Krafla is a caldera, part of a greater volcanic system of the same name, located north of Lake Mývatn in North Iceland. It is one of the country’s most explosive volcanoes, having gone off approximately 29 times since the country was first settled.
Discover more about the Northern region of Iceland on a tour from Akureyri.
Photo above from Wikimedia, Creative Commons, by Earthquakes Krafla. No edits made.
Proportions of Krafla
The crater of Krafla’s caldera is about ten kilometres (seven miles) wide, although its fissure zone extends for 90 kilometres (56 miles). The Víti crater is located in this fissure zone, famed for the green lake within it.
At its tallest, the peak of Krafla is 818 metres (2684 feet) high.
Major Eruptions at Krafla
With 29 eruptions under its belt since settlement, Krafla has long had a reputation as an unpredictable and dangerous feature. Two, however, were more significant then the rest.
The Mývatn Fires were the first of these. Continuing for five years from 1724 to 1729, the fissure erupted across much of its length, and sent lava fountains so high in the air that they could be seen all the way across the Highlands, on the South Coast.
No one was killed directly by this eruption, although considering the ash and toxic fumes, it is difficult to be certain of how many indirectly died. It did, however, destroy three farms.
The second major eruptive episode at Krafla occurred between 1975 and 1984. Nine separate eruptions occurred, limiting services, industry and tourism in the area, and dramatically changing it.
For example, the hot spring of Grjótagjá was accessible prior to the eruption, but the temperature is now incredibly volatile.
Photo from Wikimedia, Creative Commons, by Christian Wirth
Utilisation of Krafla’s Energy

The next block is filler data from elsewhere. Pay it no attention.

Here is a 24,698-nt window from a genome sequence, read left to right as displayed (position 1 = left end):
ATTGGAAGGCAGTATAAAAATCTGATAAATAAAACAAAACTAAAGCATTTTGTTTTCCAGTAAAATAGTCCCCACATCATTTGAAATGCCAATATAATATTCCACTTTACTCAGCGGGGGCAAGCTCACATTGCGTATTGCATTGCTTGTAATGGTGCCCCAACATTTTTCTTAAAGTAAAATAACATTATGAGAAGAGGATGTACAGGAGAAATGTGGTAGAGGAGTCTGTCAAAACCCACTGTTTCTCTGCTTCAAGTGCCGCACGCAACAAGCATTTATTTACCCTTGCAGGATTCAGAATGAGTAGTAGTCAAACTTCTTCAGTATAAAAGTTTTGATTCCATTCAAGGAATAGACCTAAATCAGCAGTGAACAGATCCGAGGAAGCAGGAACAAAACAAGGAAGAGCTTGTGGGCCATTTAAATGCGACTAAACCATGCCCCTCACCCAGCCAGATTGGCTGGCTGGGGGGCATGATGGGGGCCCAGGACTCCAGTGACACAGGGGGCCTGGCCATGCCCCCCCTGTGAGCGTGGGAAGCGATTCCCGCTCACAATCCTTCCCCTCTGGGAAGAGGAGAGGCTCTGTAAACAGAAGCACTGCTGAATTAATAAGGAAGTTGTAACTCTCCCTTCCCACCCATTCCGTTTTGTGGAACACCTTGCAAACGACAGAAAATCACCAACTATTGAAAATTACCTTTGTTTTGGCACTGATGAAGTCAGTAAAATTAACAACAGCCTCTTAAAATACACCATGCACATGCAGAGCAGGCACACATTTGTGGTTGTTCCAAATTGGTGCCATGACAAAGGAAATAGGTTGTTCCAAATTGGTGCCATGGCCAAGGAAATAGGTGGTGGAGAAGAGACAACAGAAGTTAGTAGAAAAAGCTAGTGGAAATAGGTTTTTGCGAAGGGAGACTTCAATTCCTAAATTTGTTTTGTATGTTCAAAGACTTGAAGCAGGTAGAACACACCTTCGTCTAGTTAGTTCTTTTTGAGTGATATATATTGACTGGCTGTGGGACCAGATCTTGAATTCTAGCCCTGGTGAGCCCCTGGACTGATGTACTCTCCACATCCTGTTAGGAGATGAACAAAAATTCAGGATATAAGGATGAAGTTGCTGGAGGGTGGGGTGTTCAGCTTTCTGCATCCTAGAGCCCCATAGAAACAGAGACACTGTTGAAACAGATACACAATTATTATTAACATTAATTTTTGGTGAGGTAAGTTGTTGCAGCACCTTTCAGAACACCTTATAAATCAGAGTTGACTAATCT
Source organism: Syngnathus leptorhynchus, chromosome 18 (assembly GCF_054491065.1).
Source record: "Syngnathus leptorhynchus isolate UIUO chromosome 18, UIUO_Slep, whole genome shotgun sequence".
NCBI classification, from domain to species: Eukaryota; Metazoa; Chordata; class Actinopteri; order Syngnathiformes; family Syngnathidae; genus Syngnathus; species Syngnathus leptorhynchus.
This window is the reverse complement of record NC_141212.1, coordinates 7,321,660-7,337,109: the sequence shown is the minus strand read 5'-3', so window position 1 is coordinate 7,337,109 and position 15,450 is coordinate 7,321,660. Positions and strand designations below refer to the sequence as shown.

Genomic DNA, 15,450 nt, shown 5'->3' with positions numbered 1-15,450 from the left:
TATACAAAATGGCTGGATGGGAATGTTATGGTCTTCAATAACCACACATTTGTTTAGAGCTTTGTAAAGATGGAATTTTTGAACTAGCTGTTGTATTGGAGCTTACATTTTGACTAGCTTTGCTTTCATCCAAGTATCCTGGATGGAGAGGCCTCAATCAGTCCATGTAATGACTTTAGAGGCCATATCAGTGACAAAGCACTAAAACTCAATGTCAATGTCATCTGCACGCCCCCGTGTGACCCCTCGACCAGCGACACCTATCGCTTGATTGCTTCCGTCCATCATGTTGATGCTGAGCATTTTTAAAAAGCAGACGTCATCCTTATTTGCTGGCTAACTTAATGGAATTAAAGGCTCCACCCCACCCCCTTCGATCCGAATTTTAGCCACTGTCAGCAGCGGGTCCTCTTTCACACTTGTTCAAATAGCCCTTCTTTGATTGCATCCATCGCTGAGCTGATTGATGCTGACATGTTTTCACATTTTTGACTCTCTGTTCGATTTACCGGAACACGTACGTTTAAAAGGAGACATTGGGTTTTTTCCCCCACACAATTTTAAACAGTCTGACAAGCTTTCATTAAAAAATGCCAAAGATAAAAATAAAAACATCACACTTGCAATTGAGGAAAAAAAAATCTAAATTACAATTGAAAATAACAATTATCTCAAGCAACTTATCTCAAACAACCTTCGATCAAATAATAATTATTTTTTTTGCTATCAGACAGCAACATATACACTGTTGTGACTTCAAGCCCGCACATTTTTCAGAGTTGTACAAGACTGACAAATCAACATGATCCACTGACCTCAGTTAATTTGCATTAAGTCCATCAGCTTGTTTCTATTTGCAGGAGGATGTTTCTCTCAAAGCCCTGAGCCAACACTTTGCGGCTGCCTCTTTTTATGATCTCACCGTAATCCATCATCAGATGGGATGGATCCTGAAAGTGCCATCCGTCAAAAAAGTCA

Since 1977, surprisingly established during an eruptive episode, a power station has existed at Krafla, helping the north with its green energy needs. Since then, there have been further attempts to harness its incredible power potential.
The most notable of these was a survey taken in 2006 that revealed a vast amount of lava just below the surface of the earth. This led to the creation of the Icelandic Deep Drilling Project’s first well, which discovered liquid rock a mere two kilometres (just over a mile) beneath the earth’s surface.
Surroundings of Krafla
Krafla is blessed with an incredible location, meaning visits to it can be accompanied by lots of different sites. This is because it sits in the Lake Mývatn area of the north, which is renowned for its diversity.
The lake itself, or, more correctly, the lakes themselves, are beautiful and serene, with dozens of species of nesting bird, fascinating flora and a wealth of geological sites. Amongst these, the Dimmuborgir lava fortress is the most impressive.
Krafla is also relatively close to the most powerful waterfall in Europe, Dettifoss, and an incredibly verdant horseshoe-shaped canyon, Ásbyrgi.
Reykjahlið is the closest settlement to Krafla, though small and with few services. The towns of Akureyri and Husavík, however, are still relatively close, and perfect for refreshment and rest.
The former is the largest settlement outside of the Reykjavík area, whereas the latter is often called the whale-watching capital of Europe.